How has your engagement with Dalit issues sustained itself from abroad? Because you've talked about experiencing caste among the Indian diaspora. How often do you get to visit India?
Every year? And my mother keeps me informed.
Are there groups among the diaspora working on caste?
Yes there is Thenmozhi Soundarrajan. I know them but I don't like them.
Is there more awareness of caste among the diaspora?
Upper caste casteism is already there. The Kamma caste they do their own thing. Brahmins do their own thing. Now, thanks to BSP, Dalits are talking against Brahminism. That's all over social media, so they do read that. I think the book is also a factor in this, you know, especially because an Indian wrote a book and it's successful. So they think, “oh she wrote about caste and everyone in the world is coming to know”. So there is a bit more than before.
In California there is a group fighting to remove mention of caste from school books.
Soundarrajan is fighting that thing.
How did you sell this book to a publisher?
I understand that it is very hard for writers to find a publisher. Before I even finished I sent an email to this woman who publishes Amy Tan and she said the story has to be more fleshed out or something. At the time I was just trying to test the waters but obviously it wasn't done completely. After that I stopped trying that. After I finished, a friend of mine has a friend whose wife was friends with my agent. So this was so many people removed but none of them needed any coaxing or persuasion. They read it and said this is good and the agent had never represented any book like this. She represents fantasy and self-help or something. But there was a concerted effort and she did a good job and enough publishers were interested and Farrar Straus & Giroux grabbed it right away. They were extremely enthusiastic. It seems they never invite writers to their office but they invited me, they were very polite. In a polite manner they tried to figure out if I am genuine or not.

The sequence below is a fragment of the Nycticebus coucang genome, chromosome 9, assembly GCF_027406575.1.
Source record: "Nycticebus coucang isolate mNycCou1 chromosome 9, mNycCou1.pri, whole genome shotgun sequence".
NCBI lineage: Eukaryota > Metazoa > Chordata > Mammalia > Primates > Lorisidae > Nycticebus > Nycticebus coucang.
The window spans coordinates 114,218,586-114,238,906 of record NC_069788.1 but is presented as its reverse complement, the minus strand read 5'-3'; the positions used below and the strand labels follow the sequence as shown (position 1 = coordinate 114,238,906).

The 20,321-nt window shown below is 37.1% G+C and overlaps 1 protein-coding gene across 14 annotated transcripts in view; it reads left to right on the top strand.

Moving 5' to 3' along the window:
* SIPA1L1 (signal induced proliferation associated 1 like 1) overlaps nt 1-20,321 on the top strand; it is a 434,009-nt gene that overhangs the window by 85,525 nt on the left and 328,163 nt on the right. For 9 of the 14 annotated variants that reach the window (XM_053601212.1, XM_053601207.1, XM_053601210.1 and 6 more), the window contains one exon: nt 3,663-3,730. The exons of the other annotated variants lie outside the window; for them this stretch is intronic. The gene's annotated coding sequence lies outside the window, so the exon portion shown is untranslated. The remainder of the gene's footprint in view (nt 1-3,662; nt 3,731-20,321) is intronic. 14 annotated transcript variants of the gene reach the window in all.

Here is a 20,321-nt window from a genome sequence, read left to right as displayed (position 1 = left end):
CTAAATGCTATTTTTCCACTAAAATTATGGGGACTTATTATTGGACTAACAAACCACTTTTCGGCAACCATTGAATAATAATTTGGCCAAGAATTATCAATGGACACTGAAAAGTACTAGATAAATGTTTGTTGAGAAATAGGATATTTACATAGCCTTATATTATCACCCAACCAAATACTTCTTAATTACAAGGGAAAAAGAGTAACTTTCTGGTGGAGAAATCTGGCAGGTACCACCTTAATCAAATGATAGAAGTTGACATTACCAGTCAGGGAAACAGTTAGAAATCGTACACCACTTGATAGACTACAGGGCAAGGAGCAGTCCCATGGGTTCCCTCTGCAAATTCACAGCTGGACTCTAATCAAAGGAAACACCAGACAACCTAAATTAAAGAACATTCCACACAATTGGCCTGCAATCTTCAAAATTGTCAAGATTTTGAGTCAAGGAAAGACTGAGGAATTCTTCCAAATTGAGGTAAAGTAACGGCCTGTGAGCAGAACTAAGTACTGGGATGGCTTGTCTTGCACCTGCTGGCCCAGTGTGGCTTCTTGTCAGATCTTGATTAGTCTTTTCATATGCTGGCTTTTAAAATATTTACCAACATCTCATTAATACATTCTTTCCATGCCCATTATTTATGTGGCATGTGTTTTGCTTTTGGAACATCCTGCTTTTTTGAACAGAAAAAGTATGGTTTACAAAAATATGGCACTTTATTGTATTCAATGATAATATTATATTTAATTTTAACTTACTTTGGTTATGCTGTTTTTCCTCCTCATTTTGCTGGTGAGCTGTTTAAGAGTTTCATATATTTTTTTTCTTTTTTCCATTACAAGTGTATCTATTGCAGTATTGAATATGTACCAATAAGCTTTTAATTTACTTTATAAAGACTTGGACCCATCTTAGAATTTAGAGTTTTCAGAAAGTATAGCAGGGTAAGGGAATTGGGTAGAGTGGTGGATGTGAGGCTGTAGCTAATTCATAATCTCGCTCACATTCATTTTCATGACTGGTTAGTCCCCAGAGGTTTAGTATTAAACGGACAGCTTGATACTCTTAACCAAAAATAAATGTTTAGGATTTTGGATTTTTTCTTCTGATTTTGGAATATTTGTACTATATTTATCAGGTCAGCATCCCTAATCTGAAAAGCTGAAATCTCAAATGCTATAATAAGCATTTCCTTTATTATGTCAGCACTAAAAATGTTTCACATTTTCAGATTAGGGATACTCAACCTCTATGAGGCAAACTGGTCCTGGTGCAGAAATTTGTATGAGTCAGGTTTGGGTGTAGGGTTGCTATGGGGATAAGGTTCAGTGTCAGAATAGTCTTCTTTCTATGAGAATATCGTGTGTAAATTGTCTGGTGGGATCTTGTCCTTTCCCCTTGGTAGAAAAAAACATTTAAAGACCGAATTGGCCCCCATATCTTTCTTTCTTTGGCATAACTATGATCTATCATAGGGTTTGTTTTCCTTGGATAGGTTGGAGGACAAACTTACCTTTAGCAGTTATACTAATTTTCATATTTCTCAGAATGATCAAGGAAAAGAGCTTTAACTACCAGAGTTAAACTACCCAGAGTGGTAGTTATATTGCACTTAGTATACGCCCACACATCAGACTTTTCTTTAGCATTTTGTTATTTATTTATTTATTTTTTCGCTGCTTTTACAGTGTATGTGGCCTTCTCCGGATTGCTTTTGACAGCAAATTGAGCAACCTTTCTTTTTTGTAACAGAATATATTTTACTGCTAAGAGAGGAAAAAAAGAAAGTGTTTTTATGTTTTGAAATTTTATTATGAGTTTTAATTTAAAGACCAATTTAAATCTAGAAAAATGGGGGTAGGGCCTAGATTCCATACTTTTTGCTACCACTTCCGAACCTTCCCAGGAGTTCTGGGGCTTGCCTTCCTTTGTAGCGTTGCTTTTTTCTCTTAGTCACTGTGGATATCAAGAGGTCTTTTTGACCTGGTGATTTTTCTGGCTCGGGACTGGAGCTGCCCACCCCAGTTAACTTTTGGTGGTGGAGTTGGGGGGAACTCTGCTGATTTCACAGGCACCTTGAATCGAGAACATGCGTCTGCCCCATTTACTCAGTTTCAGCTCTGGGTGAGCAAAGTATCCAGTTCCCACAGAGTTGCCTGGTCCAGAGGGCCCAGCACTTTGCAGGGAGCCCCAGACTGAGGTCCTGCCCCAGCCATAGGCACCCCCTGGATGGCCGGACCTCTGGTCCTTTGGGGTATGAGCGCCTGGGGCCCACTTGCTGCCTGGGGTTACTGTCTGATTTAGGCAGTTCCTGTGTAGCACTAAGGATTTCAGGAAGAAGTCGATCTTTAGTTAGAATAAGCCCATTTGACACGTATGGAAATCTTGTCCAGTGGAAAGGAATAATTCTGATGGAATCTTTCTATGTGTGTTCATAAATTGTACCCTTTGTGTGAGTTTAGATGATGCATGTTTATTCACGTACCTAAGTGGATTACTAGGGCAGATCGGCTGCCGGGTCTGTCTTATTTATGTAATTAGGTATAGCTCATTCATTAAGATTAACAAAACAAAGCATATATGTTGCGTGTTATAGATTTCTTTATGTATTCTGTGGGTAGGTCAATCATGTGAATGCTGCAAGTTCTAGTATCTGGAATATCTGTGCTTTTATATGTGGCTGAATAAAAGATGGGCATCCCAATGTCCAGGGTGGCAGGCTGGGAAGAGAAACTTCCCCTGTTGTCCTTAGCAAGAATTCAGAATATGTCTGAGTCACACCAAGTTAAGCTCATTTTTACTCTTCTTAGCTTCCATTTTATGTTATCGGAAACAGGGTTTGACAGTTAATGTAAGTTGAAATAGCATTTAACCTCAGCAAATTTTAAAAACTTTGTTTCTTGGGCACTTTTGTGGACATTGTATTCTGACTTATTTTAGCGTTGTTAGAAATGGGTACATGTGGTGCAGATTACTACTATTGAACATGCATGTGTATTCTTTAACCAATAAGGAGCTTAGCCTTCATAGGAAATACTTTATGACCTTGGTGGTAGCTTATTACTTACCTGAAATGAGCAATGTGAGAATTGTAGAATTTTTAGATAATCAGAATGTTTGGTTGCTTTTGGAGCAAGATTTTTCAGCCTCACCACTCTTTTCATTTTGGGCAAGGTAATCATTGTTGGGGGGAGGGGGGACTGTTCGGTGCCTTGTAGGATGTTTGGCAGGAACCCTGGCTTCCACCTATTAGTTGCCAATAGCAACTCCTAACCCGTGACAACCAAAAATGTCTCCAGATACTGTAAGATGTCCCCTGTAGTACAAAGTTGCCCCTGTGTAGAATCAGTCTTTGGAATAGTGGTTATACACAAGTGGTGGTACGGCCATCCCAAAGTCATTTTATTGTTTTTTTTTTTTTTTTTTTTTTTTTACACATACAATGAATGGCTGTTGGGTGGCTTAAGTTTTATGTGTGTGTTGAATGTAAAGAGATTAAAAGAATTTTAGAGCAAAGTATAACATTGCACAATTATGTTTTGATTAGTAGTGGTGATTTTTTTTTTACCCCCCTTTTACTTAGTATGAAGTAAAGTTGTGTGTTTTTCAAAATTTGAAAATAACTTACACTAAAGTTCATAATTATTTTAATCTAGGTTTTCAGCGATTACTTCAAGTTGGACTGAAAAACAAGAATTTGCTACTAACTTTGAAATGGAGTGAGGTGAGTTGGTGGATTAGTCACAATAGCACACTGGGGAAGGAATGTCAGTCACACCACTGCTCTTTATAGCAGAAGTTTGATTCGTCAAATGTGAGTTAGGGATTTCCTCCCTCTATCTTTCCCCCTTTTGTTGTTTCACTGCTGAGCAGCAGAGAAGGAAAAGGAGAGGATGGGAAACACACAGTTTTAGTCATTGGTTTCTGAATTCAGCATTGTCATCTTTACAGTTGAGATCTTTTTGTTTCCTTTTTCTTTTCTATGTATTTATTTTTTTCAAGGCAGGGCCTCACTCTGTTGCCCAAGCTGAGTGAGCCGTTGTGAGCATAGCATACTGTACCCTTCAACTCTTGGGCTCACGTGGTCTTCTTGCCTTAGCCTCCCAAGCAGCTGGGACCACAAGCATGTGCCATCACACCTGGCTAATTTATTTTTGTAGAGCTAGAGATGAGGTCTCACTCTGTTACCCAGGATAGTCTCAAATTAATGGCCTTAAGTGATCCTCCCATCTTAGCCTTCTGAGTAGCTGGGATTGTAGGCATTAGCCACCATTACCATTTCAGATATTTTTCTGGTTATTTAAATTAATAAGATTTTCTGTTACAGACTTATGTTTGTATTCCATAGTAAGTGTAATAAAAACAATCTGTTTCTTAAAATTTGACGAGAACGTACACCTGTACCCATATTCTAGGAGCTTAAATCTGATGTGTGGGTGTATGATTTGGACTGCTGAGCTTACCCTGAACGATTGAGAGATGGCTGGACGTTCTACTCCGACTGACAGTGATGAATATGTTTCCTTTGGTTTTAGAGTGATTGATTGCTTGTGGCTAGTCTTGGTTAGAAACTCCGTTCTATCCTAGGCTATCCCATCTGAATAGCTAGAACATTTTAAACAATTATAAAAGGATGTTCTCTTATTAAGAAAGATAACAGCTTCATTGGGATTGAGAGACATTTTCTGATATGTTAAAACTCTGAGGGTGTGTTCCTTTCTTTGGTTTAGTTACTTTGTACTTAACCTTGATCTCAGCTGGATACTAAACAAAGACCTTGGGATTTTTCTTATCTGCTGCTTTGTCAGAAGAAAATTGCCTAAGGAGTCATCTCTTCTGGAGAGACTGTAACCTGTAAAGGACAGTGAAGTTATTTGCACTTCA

Do you plan to continue writing?
You know I think that anything that I write now will be a step down. For this book all things came together. Me being Dalit, my family, India's history. If I write, I will never write fiction and if I write on any subject, say farmer suicides, I need somebody who will articulately tell me their stories, so I doubt it very much. But I have a prequel already ready. My agent tells me there is a lot of interest in a sequel, that is my own story but I don't know... but the prequel is pretty much ready.
What does the prequel cover? Would it also be about your family?
Yes, about how they came out of the jungles.
About how they became entangled in the caste system?
I am also curious about the sequel because I realise in your interviews you are quite a private person. You don't delve much into your personal life or the circumstances of your personal life beyond your employment or family. So how would you deal with the idea of delving into your own life?
Uhhhh... I don't know how to answer this...
Would you be willing to engage in that?
That would be my story while I was growing up till I came here. There are things that are personal but I might reveal them because it would be relevant.
But you haven't made up your mind on that.
But you're ready with the prequel? Would we be able to read that in the next couple of years?
Sure, definitely. I told the editor that it's time. He didn't say anything. He doesn't say anything when he has something up his sleeve.